America is excited about Double Down: Game Change 2012, the new book about the Romney-Obama campaign from political journalists Mark Halperin and John Heilemann. (Among those who are excited: toddlers, flexible women, redheads, and professional animal impersonators.) There's just one problem: a review of the evidence at hand suggests that Halperin and Heilemann may not actually know what "double down" means.
The book is the sequel to the pair's smash hit 2008 campaign book, Game Change. That one, featuring an ingenue governor from Alaska, detailed the ups and downs of one of the most exciting presidential campaigns in decades. This new one, while not without good insider reporting, is somewhat limited by the fact that the 2012 presidential campaign was only the most exciting contest of the past four years.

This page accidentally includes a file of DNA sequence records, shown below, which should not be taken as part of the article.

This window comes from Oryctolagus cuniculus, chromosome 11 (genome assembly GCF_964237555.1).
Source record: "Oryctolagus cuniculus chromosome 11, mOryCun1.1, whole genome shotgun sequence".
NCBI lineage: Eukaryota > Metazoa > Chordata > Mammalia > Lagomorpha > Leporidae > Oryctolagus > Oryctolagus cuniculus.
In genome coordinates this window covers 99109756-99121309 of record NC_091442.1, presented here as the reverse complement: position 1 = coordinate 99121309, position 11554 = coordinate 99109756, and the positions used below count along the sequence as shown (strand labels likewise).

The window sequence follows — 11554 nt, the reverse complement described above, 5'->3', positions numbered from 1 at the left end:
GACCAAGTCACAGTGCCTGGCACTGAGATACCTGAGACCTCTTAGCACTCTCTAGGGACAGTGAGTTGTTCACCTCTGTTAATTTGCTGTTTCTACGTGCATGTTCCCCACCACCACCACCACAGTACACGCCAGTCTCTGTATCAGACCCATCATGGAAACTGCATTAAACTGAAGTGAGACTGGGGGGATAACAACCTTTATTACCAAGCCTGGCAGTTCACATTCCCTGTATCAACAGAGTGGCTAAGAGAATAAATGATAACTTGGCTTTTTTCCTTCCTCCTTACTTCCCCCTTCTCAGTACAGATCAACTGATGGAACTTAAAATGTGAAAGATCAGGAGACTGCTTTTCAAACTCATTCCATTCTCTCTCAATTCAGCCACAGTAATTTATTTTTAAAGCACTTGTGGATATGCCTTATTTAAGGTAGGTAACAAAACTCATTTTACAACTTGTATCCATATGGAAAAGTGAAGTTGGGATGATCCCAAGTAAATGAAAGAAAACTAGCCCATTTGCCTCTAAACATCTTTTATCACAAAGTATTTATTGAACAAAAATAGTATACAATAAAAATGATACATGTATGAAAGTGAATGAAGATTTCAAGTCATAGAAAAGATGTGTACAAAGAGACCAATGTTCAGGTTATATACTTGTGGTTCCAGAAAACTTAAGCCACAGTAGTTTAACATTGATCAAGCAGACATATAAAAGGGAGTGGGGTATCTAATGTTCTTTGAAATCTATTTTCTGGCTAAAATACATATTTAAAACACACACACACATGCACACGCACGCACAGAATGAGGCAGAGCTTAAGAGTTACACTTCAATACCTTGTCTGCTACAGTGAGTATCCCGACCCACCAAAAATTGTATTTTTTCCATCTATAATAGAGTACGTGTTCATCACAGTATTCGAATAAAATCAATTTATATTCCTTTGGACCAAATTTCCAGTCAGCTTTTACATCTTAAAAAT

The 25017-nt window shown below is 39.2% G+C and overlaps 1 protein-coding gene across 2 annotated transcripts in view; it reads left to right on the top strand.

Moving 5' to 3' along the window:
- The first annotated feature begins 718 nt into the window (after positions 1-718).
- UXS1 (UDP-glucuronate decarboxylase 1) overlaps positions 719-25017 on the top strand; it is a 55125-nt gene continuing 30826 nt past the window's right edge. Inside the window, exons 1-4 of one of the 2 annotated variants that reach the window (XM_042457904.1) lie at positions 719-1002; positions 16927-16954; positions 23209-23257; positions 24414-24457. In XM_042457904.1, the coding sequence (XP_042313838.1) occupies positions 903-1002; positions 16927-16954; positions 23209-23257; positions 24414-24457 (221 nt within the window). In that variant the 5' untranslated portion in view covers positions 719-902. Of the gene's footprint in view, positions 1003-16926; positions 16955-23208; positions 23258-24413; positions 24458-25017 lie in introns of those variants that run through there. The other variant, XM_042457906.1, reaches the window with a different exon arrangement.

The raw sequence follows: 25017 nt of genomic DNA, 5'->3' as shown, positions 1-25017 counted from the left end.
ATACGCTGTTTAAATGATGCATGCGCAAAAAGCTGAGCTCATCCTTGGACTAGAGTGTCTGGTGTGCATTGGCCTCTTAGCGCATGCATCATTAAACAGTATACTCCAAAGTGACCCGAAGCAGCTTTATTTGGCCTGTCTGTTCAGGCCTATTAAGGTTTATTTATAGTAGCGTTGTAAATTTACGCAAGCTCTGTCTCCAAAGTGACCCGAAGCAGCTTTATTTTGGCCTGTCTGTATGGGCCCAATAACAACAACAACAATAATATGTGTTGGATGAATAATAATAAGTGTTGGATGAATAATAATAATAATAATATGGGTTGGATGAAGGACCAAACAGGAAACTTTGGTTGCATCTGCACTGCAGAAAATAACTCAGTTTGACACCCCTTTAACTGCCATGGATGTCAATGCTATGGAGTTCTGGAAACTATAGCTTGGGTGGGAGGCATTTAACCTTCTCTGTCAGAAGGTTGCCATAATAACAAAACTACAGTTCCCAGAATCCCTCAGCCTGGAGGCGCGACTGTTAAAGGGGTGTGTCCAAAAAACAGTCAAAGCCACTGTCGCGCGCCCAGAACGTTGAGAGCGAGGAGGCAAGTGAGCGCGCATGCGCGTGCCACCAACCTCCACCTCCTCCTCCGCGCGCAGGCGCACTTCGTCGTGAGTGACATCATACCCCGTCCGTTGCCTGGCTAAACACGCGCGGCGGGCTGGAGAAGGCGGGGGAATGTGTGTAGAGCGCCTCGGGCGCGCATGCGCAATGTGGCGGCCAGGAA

When the book was announced, the title was not embraced, being a weird merger of the title from the previous, successful book and this "double down" mini-meme from 2012. But the title also didn't make sense because: Who is doubling down, on what, and how?
The Christian Science Monitor, responding to one of Obama's uses of the phrase, defined the expression in two ways.
- The literal definition: In Blackjack, to double your bet and take one more card.
- The figurative definition, via UrbanDictionary: "to engage in risky behavior, especially when one is already in a dangerous situation."